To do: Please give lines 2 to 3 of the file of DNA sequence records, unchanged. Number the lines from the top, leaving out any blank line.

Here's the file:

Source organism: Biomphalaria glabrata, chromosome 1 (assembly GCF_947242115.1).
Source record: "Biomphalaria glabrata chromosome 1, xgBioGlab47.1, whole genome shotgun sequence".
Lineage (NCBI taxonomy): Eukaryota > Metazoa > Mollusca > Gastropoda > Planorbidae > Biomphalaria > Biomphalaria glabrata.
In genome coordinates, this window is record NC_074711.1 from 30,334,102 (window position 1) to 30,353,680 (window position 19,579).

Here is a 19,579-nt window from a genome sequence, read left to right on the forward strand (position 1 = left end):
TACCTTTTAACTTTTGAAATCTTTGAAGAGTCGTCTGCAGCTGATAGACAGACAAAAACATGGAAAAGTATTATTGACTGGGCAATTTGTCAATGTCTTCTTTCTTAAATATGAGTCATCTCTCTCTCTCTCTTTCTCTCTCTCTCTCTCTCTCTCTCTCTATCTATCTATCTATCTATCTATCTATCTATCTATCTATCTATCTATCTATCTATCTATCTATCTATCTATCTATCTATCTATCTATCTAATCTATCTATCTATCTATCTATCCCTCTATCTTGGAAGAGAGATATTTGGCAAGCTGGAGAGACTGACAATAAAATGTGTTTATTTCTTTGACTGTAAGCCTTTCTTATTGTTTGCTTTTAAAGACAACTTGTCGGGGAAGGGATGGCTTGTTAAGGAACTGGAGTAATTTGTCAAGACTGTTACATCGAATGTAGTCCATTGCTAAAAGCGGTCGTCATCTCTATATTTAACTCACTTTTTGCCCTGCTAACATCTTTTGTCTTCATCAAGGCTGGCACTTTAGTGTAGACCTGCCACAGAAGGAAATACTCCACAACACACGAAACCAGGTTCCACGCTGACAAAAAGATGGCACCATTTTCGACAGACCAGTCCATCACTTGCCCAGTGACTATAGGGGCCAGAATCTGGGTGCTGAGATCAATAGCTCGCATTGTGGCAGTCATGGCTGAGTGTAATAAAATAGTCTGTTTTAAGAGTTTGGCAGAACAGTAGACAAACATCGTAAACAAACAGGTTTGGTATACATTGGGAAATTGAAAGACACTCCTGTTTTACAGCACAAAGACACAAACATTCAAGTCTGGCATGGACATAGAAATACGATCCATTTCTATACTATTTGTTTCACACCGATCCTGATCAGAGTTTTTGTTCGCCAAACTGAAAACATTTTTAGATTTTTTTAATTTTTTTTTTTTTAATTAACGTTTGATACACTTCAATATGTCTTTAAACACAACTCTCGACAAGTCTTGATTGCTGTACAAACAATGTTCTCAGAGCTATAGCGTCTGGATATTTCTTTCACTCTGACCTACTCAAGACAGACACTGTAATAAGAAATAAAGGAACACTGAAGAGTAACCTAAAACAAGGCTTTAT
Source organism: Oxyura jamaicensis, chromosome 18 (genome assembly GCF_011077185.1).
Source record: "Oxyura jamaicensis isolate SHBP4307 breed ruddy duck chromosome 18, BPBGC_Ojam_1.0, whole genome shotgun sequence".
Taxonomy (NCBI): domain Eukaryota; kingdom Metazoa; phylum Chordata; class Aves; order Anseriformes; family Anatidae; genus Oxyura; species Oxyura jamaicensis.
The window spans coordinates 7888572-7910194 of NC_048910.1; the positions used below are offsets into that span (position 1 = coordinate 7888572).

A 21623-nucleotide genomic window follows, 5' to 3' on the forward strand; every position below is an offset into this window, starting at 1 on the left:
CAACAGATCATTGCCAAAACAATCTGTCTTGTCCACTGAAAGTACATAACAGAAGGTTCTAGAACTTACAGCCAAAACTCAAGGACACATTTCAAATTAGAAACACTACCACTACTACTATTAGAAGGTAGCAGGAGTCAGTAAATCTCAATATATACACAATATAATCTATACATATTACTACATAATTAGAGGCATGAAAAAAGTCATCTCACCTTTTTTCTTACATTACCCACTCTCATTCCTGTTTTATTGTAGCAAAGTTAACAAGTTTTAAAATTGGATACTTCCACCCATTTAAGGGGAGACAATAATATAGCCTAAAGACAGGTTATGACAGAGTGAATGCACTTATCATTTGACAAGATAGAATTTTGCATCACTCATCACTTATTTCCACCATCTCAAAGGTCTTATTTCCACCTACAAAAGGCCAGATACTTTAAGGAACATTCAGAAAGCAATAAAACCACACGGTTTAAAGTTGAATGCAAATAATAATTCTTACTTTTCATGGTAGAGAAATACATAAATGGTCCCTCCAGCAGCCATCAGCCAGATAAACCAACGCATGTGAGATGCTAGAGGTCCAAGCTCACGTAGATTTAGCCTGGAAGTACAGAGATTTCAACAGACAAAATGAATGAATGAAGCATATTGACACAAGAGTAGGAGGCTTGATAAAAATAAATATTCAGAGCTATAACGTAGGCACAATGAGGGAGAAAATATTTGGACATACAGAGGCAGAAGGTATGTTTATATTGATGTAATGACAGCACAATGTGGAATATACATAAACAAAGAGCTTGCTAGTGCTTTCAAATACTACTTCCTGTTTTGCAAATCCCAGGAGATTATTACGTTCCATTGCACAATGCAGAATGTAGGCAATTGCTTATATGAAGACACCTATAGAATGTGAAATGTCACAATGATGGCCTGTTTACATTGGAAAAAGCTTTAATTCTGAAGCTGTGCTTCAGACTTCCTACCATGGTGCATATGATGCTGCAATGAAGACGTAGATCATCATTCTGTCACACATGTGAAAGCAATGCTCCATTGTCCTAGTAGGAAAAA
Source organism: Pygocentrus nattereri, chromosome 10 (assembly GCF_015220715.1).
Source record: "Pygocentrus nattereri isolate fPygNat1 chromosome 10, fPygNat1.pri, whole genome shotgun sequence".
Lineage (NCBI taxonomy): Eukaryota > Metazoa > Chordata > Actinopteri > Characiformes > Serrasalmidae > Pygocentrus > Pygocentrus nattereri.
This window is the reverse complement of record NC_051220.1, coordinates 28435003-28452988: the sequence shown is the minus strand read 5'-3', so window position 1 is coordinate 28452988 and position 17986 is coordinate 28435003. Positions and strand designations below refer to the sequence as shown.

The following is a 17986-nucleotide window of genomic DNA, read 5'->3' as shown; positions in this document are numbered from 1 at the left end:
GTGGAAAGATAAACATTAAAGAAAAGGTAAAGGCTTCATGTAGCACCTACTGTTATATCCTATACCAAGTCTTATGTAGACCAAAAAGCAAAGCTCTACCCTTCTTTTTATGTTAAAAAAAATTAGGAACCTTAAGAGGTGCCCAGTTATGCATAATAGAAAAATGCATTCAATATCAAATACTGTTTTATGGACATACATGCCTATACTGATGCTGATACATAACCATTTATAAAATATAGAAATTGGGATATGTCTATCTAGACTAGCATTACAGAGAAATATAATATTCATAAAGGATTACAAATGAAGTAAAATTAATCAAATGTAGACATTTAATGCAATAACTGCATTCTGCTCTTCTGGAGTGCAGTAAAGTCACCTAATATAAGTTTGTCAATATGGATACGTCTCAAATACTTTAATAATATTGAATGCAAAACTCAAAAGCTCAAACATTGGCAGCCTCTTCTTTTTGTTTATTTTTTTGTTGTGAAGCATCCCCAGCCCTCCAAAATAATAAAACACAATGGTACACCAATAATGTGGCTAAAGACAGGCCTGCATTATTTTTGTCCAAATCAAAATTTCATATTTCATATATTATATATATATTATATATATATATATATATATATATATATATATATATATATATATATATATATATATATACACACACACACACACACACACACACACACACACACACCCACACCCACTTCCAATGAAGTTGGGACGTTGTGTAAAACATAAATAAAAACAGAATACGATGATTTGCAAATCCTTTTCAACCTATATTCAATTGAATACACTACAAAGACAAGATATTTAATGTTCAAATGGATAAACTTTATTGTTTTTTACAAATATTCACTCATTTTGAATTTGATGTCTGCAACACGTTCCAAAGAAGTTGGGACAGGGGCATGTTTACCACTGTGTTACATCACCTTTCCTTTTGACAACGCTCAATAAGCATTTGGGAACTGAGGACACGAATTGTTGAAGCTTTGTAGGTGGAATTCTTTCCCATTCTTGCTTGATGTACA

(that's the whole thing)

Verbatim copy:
Source record: "Biomphalaria glabrata chromosome 1, xgBioGlab47.1, whole genome shotgun sequence".
Lineage (NCBI taxonomy): Eukaryota > Metazoa > Mollusca > Gastropoda > Planorbidae > Biomphalaria > Biomphalaria glabrata.